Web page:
Photo: sarah sosiak, Flickr
It's long been exasperating to the organic food industry -- the oft-stated belief that organic food is most notable for what it doesn't give you – all those yummy pesticides and chemicals. Nutritionally, common wisdom goes, organic food is no better for you than the conventional stuff.
A study by researchers at Newcastle University,in England, published in the Journal of Dairy Science, has poked a hole in that thinking, showing that organic milk does have some nutritional advantages over conventional -- less saturated fat and more "good" fatty acids -- specifically omega-3s.
Testing 10 organic and 12 conventional milks sold in British grocery stores (not raw at the farm), seasonally over two years, lead researcher Gillian Butler found the organic milk more consistently showed healthier fat levels, which she believes is a result of the cows' greater reliance on grazing and their ingestion of larger amounts of clover -- typically planted in organic operations for the nitrogen that conventional fertilizers would otherwise provide.
"Switching to organic milk and dairy products provides a natural way to increase our intake of nutritionally desirable fatty acids, vitamins and antioxidants without increasing our intake of less desirable fatty acids," Butler told the British newspaper, The Independent -- not a claim normally heard from a researcher, and not included in the study results. "By choosing organic milk you can cut saturated fats by 30 to 50 percent."
None of this shocked the folks at the New Hampshire-based organic milk and yogurt producer Stonyfield Farm. They've been seeing these same results in their own studies for a while, says Nancy Hirshberg, Stonyfield's vice president for natural resources.
Her reaction to the British study results: "Oh yeah, that's what we found too."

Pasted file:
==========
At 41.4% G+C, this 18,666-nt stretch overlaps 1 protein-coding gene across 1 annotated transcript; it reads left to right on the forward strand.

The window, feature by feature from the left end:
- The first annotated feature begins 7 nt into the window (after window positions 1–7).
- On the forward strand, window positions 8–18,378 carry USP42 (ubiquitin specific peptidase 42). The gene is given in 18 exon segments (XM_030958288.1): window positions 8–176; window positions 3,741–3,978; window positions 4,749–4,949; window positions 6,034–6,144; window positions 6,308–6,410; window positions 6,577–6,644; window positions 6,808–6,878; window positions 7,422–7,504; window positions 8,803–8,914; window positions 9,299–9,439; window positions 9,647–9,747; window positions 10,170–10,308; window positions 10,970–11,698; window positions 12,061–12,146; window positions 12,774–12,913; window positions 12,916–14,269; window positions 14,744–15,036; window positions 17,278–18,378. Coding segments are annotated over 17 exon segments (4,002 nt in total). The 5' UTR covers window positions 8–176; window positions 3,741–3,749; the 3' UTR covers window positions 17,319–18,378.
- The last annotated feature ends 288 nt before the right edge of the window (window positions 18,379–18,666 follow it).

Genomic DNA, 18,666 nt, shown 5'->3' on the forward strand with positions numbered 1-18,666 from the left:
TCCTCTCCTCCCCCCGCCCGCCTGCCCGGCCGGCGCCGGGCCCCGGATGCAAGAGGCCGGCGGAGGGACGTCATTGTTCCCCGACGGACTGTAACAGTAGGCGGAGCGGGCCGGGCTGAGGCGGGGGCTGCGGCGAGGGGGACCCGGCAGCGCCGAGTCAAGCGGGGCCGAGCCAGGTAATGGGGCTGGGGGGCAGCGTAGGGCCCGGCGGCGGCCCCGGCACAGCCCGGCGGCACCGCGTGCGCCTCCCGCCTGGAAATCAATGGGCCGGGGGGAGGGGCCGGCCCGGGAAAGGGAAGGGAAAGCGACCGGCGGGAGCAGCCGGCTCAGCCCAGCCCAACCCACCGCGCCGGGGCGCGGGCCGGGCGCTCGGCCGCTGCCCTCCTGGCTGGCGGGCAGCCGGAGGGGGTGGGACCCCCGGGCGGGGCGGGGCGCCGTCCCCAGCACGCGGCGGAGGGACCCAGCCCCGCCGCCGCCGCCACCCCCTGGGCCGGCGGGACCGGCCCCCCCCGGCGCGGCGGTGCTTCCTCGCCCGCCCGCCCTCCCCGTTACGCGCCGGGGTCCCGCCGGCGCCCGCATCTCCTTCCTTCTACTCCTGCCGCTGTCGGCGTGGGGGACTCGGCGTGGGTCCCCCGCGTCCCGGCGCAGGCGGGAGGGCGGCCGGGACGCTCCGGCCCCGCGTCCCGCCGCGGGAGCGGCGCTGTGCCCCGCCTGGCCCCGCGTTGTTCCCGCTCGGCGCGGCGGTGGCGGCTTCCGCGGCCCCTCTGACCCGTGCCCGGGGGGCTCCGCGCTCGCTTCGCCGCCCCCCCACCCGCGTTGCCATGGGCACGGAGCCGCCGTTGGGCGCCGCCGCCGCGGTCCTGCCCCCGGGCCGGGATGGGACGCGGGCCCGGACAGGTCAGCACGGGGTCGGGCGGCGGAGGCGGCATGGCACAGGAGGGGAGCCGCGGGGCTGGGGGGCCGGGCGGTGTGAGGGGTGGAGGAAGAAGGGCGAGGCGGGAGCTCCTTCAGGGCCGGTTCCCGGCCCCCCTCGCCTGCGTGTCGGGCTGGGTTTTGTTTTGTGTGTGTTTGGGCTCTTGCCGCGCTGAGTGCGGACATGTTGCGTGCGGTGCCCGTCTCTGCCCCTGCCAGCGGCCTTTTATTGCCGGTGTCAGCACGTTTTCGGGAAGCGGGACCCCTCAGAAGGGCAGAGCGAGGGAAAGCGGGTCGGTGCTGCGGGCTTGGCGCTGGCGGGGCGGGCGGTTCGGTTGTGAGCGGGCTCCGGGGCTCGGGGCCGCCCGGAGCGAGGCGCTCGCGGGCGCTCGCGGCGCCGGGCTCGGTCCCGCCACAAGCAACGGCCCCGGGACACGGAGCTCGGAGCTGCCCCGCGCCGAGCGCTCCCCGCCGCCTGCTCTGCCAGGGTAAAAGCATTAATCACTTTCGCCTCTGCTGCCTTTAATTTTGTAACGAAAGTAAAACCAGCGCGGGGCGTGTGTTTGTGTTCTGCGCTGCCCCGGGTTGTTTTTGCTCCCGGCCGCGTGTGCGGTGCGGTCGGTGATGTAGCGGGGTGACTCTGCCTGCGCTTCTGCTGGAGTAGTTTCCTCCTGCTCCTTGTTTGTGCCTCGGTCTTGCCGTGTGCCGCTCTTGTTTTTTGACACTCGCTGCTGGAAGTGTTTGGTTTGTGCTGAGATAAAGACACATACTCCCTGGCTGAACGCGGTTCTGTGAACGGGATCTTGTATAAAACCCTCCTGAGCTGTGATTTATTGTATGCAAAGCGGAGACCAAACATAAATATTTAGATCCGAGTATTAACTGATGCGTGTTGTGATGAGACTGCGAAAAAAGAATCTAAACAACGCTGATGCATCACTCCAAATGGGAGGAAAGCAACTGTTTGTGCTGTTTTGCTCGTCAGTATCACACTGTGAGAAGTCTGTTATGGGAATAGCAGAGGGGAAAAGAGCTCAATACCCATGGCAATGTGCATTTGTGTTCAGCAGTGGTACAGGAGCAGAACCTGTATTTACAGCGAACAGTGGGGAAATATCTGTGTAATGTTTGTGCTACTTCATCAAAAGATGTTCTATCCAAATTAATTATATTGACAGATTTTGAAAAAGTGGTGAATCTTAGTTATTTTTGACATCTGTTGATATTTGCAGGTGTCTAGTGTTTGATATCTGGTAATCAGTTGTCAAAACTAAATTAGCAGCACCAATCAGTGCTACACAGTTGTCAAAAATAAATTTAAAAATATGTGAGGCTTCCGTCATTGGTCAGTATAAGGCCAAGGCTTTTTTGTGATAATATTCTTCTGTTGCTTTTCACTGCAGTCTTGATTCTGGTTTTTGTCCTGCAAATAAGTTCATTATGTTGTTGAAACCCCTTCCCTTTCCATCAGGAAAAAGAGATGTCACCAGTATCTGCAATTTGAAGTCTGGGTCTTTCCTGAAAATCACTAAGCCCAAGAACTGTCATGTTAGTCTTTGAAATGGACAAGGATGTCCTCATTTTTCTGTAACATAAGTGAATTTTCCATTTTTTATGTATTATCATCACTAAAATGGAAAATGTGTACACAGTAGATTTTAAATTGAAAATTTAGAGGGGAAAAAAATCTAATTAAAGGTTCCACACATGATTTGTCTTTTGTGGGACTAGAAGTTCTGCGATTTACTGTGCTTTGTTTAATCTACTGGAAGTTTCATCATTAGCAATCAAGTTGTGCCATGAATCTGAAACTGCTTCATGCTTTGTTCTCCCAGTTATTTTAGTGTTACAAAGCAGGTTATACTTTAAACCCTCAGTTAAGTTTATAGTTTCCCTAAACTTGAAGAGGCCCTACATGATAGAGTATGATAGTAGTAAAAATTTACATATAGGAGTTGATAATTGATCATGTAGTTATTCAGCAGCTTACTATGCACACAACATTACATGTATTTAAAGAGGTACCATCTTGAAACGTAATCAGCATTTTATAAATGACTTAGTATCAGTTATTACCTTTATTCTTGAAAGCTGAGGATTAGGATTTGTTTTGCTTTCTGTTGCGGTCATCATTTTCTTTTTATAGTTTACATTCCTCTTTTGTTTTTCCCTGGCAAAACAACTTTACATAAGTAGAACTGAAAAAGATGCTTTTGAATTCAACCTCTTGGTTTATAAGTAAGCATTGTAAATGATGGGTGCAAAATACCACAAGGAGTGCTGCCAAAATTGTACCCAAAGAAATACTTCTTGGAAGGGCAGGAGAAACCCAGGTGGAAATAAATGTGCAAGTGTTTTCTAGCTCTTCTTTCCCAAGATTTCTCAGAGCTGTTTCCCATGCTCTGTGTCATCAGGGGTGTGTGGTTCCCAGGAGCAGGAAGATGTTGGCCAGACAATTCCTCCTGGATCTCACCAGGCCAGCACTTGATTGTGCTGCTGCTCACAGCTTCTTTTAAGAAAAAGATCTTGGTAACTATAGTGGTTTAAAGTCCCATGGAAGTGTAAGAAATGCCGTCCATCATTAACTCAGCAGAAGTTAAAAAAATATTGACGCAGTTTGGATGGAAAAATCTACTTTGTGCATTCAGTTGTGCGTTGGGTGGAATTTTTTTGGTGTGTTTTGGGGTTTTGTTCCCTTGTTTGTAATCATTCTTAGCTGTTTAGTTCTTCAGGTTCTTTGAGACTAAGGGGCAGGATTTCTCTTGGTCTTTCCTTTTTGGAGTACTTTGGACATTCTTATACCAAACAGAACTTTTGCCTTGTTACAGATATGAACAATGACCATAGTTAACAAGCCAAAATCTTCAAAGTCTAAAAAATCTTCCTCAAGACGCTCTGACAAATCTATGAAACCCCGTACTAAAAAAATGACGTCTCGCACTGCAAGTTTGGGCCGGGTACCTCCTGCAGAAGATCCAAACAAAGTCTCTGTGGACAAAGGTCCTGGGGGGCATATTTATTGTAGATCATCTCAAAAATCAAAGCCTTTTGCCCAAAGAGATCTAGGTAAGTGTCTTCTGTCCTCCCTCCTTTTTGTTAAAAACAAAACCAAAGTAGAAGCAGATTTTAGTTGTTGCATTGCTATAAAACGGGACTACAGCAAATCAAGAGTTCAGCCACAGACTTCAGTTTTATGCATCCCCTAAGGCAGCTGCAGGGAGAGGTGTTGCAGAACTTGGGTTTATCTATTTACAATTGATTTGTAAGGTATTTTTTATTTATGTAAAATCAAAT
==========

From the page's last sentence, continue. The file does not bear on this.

Since 2008, Stonyfield has been involved in something they call the Greener Cow Project. Its goal was to reduce the greenhouse gas methane produced by cow burps (no kidding) by altering what the cows ate -- more grass, less grain -- though for cows producing organic milk, U.S. regulation requires they be fed grass at least 120 days a year.
But the French scientists working with Stonyfield and making the various nutrient measurements on the milk told Hirshberg, "'Wait 'til you see about the health stuff,'" she recalled.
"When we started getting the numbers back and seeing the difference between organic and nonorganic, I was really shocked," said Hirshberg, who says she's pretty conservative when it comes to making nutritional claims about organic food.
"I've said to all my friends since then, 'If you ever complain again about paying too much for organic milk -- there really is a difference.'"
And she believes the British study results are transferrable to the American organic milk industry, even with the differences in geography, not just between the two nations, but also around the U.S. itself.
"I believe healthy soil, creates healthy plants, which gives us healthy animals," she said. "We all intuitively know, when cows eat well, we do, too."
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